I never really paid much attention to counting strokes per lap until my coach recommended that I try a swim golf game.

http://swimming.about.com/cs/techniquetips/a/swim_golf.htm

The concept is to experiment with stroke count and pace to help you maximize your efficiency and increase your overall pace in the water.  I instantly realized that my current stroke count per 25 meters (19-20) was too high and inefficient, creating more drag, and making improvements in speed that much harder.   When I focused on the learning’s from sculling, the form from Total Immersion, and the lessons from the Masters group, I’ve been able to reduce my stroke count per 25 meters to 15-16 (14 if I really get a good streamline off the walls) and my 100 time has dropped from an average 2:00 min/100 pace to 1:45 min/100 pace.

The biggest improvements with these 5 focuses have been a solid feel for the water during my pull, being able to complete my pull all the way through and rotating my hips to match my shoulders during each stroke creating a smoother glide in the water.  All helping me become a much more efficient and faster swimmer.  And if those didn’t help, maybe it was just the mere fact of swimming, swimming, and more swimming.

12 thoughts on “Swimming, Swimming, and more Swimming

  1. tootallfritz says:

    Great on the stroke count. Mine was high, like 25-27ish. :( I need major improvements.

    • IowaTriBob says:

      Thank you and now I just have to build up some endurance :-)… You’d be amazed at how much easier swimming is when you can get that down around (or below) the 20 mark!

  2. elisariva says:

    Outstanding improvement on your swim!!!

    • IowaTriBob says:

      Thank you and it has been rather shocking for me as the improvement came about pretty fast with just a few changes in swim technique. It wasn’t because of increased fitness level but how to become more efficient with less drag.

  3. Great post – my swim coach was just having us count our strokes last practice! I found my first 25m of 100m to be 20-ish strokes then realized it went higher as the 100m went on, oops! Guess I have some work to do. I feel similar about TI; some of the info is good, but only to a certain point. You might check out http://www.swimsmooth.com if you haven’t already, it’s a good resource too.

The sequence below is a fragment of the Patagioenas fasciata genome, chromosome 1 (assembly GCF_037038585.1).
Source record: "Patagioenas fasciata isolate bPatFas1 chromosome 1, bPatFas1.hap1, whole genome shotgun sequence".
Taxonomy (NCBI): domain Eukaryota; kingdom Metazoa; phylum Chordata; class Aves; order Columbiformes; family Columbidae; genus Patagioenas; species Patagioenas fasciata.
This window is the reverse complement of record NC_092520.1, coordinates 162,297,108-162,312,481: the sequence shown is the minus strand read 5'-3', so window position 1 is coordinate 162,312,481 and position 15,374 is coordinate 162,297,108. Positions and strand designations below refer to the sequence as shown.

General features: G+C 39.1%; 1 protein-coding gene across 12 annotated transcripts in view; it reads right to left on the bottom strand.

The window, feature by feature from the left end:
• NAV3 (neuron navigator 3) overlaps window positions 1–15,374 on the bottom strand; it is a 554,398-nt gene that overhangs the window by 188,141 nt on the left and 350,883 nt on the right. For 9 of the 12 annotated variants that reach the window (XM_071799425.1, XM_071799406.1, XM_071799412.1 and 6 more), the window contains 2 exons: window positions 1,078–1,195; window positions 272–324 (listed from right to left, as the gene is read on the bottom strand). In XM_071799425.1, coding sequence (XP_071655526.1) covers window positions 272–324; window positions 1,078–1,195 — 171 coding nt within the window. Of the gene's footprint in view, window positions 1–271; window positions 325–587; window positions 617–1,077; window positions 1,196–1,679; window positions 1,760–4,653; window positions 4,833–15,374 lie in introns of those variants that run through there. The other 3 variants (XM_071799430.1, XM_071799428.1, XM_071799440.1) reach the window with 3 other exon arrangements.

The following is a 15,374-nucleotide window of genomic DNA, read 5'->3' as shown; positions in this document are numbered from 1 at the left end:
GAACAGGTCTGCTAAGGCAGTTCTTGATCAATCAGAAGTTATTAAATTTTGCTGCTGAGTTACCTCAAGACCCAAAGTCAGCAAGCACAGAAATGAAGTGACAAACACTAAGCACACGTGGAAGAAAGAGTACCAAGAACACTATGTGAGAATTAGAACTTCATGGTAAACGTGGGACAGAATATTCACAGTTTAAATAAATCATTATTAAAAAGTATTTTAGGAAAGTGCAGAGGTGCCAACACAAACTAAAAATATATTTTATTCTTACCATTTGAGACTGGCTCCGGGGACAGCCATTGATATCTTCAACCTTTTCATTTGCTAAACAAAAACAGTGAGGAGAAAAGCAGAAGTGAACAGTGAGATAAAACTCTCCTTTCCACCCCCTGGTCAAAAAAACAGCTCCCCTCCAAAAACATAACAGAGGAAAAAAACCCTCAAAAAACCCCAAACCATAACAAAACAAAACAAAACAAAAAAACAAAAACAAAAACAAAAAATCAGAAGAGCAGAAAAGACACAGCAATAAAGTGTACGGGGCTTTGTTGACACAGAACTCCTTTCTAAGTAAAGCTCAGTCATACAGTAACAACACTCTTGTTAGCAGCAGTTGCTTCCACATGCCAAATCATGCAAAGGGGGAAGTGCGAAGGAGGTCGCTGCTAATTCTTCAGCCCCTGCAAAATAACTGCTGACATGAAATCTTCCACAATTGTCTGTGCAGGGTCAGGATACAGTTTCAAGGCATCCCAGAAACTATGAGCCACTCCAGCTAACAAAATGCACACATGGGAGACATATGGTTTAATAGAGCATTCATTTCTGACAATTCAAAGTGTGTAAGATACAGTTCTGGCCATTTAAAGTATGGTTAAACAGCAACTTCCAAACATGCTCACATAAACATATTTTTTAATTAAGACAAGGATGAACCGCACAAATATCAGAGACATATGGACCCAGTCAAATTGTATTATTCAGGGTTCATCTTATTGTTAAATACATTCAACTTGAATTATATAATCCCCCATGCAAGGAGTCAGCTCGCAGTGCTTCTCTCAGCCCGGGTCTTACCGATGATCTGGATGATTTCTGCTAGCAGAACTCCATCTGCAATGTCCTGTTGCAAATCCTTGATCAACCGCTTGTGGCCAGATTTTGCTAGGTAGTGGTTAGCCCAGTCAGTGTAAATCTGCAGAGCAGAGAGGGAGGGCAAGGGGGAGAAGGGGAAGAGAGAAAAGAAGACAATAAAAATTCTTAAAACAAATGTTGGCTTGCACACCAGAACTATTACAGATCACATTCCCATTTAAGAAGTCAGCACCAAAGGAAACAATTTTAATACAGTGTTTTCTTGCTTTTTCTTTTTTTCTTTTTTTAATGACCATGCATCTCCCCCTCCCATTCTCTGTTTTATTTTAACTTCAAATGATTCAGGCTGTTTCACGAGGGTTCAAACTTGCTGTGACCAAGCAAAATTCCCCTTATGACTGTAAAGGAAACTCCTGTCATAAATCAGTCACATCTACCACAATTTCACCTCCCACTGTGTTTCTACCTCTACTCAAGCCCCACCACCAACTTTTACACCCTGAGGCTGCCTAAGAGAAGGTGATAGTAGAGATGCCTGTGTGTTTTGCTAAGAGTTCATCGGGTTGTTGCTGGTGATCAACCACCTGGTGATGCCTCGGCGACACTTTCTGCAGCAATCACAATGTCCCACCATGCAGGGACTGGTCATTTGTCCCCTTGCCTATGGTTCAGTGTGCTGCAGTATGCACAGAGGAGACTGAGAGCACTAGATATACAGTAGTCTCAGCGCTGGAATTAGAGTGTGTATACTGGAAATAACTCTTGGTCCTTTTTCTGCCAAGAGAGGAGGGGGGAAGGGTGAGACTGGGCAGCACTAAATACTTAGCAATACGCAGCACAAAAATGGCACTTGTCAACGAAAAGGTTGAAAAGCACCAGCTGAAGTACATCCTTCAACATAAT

• IowaTriBob says:

      Thanks for sharing the site. I’ll definitely take a look through it. I still do exactly the same thing on my count as well. In our main sets last night I would start in the 15-16 range and past the 50-100 mark I would notice my stroke count was upping into the 17-19 range. When I asked the on deck coach why and asked him to watch he said it was because I was getting tired and trying to go faster by starting the pull too soon before I had finished the last one all the way (which in fact was slowing my down and making me work that much harder).

  4. Just keep swimming, just keep swimming. After our warm up and before our main set, our coach always has us count our strokes. For 25, I usually get in the 17-19 ballpark, but I can’t seem to go sub-17. One day!

    • IowaTriBob says:

      Catchy tune isn’t it… For me it was all about rotating my hips (felt very unnatural at first) as well as finishing my pull all the way and gliding before starting my next stroke. My tendency is to stay flat in the water and start my pull to early because I don’t properly finish the previous one. I was absolutely amazed at the drop in stroke count when I was able to fix those…

  5. David says:

    Good post. I’m glad to hear someone else is doing 2:00/100 yards!